We’re just about done thinking about 2012, but not quite.
As always, there were many small heroes this year, but Groundbreakers? Galvinizers? Healers? Those who stood before us with clear eyes and quiet confidence: there were almost none of them. Perhaps these men and women will come out of their private worlds when we’re closer to bottom, when our need will be great enough to recognize & welcome them & finally decide to stand behind them. This year, leaders like this were leaving us, not striding onto the stage.
Neil Armstrong left the stage he was never really comfortable on for the last time this past August. My post about him was one of the year’s most read, perhaps because it’s not just moths that are drawn to the brightest lights.
Surely, some of it was that his life recalled a different America when we were able to pull together to accomplish something amazing, whereas today we can’t even agree to come together and make sense. But it’s also about a man who took us with him on a great adventure, didn’t get in the way when we got there, and then gave everybody else the credit when it exceeded our dreams.
One way to take the measure of Neil Armstrong—in all his Mid-Western matter-of-factness—is to eavesdrop on an interview he gave in 2001 as part of the Johnson Space Center’s Oral History project. (His interlocutors are historians Stephen Ambrose and Douglas Brinkley.) His thinking is also a good way to clear our heads for another muddled year ahead.
On who gets to be the first man on the moon:
AMBROSE: It is part of the popular perception, I guess, and it appears in some of the literature that the other astronauts have put out, that there was a lot of jockeying for position.
ARMSTRONG: Yes.. . The goals, I thought, were important to not just the United States, but to society in general. I would have been happy doing anything they told me to do. It’s probably true that I was less inclined to be concerned about just what job I had than some were. I think they’re all different people, they all had different kinds of views on that subject. It wasn’t as obvious to me as some of the stories I’ve read have portrayed it. (49)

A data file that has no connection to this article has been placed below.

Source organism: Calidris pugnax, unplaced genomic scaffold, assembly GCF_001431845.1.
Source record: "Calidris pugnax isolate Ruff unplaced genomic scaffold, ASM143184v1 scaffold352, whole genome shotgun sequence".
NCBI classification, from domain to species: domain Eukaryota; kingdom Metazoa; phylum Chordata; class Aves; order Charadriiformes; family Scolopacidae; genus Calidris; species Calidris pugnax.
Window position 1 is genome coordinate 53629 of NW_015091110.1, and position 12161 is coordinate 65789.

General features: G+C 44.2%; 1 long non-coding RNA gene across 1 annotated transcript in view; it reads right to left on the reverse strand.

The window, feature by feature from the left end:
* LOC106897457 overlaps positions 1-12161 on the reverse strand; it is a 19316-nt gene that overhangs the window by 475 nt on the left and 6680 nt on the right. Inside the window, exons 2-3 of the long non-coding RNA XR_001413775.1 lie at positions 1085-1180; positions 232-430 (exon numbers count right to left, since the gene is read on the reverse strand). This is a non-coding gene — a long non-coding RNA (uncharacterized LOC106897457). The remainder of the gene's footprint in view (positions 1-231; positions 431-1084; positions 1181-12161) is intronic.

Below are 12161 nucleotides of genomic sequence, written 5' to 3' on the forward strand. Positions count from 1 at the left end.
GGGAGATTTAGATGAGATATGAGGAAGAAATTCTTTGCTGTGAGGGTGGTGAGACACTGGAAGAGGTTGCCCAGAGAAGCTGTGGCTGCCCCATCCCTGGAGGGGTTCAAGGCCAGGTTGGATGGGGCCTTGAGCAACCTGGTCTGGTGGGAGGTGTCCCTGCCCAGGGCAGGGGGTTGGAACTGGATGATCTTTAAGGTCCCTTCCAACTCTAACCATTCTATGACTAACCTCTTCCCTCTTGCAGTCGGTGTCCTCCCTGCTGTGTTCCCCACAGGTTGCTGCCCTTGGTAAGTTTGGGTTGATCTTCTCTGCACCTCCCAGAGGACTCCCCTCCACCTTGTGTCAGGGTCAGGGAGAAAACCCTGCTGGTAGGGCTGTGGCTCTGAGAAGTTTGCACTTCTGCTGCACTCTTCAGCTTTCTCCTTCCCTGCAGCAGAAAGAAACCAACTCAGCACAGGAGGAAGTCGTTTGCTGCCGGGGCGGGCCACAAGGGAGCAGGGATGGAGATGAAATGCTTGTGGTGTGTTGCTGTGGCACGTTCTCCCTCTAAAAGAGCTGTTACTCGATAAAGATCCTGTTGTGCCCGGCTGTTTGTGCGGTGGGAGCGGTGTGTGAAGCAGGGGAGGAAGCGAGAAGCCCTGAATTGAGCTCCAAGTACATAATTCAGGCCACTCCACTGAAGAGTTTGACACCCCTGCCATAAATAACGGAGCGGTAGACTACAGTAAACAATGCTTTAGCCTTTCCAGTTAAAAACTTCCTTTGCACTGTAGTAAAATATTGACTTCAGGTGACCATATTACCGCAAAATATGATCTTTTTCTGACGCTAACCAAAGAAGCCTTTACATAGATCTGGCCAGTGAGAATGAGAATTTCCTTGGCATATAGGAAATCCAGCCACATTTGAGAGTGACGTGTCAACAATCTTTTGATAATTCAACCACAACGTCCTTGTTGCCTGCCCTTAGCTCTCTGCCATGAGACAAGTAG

Foundation instincts: steady, confident & clear:
AMBROSE: But you made a decision [after serious technical problems] and you got back to Earth. I spend a lot of my life talking to men who have made big decisions, and in this case your life and others’ were at stake…
ARMSTRONG: Well, I can’t make too much of it. I think generally you try to keep going as long as you safely can and try to save the flight, the objectives, and try to put everything back together. At some point you just have to make the decision that, “I can’t take the risk of pursuing my goal further, because I have to go back to the foundation instincts”, which is save your craft, save the folks, get back home, and be disappointed that you had to leave some of your goals behind. (55)
The results also come from: